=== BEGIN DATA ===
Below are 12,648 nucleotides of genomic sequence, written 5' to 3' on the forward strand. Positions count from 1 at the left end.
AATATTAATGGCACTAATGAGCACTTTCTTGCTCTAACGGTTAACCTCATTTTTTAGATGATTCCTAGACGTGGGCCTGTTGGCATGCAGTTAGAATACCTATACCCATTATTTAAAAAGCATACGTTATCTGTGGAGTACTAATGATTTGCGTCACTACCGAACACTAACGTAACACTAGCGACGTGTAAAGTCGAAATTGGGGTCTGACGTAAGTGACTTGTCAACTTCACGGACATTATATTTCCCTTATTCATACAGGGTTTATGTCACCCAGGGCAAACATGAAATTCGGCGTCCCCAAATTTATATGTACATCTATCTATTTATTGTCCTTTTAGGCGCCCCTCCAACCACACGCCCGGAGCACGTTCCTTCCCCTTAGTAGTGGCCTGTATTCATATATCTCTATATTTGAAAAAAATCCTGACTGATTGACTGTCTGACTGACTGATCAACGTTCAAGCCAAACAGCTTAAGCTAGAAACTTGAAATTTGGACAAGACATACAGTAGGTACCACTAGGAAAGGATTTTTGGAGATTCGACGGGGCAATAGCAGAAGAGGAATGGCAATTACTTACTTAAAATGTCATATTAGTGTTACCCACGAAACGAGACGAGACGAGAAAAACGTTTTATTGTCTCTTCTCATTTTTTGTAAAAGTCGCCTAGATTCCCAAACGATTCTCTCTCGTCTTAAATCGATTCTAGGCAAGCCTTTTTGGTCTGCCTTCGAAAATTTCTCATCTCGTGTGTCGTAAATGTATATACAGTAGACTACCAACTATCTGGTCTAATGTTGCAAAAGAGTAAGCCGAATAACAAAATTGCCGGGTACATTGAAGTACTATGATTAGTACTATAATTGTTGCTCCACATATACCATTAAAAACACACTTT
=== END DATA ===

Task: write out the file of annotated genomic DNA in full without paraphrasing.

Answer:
Below are 12,648 nucleotides of genomic sequence, written 5' to 3' on the forward strand. Positions count from 1 at the left end.
AATATTAATGGCACTAATGAGCACTTTCTTGCTCTAACGGTTAACCTCATTTTTTAGATGATTCCTAGACGTGGGCCTGTTGGCATGCAGTTAGAATACCTATACCCATTATTTAAAAAGCATACGTTATCTGTGGAGTACTAATGATTTGCGTCACTACCGAACACTAACGTAACACTAGCGACGTGTAAAGTCGAAATTGGGGTCTGACGTAAGTGACTTGTCAACTTCACGGACATTATATTTCCCTTATTCATACAGGGTTTATGTCACCCAGGGCAAACATGAAATTCGGCGTCCCCAAATTTATATGTACATCTATCTATTTATTGTCCTTTTAGGCGCCCCTCCAACCACACGCCCGGAGCACGTTCCTTCCCCTTAGTAGTGGCCTGTATTCATATATCTCTATATTTGAAAAAAATCCTGACTGATTGACTGTCTGACTGACTGATCAACGTTCAAGCCAAACAGCTTAAGCTAGAAACTTGAAATTTGGACAAGACATACAGTAGGTACCACTAGGAAAGGATTTTTGGAGATTCGACGGGGCAATAGCAGAAGAGGAATGGCAATTACTTACTTAAAATGTCATATTAGTGTTACCCACGAAACGAGACGAGACGAGAAAAACGTTTTATTGTCTCTTCTCATTTTTTGTAAAAGTCGCCTAGATTCCCAAACGATTCTCTCTCGTCTTAAATCGATTCTAGGCAAGCCTTTTTGGTCTGCCTTCGAAAATTTCTCATCTCGTGTGTCGTAAATGTATATACAGTAGACTACCAACTATCTGGTCTAATGTTGCAAAAGAGTAAGCCGAATAACAAAATTGCCGGGTACATTGAAGTACTATGATTAGTACTATAATTGTTGCTCCACATATACCATTAAAAACACACTTT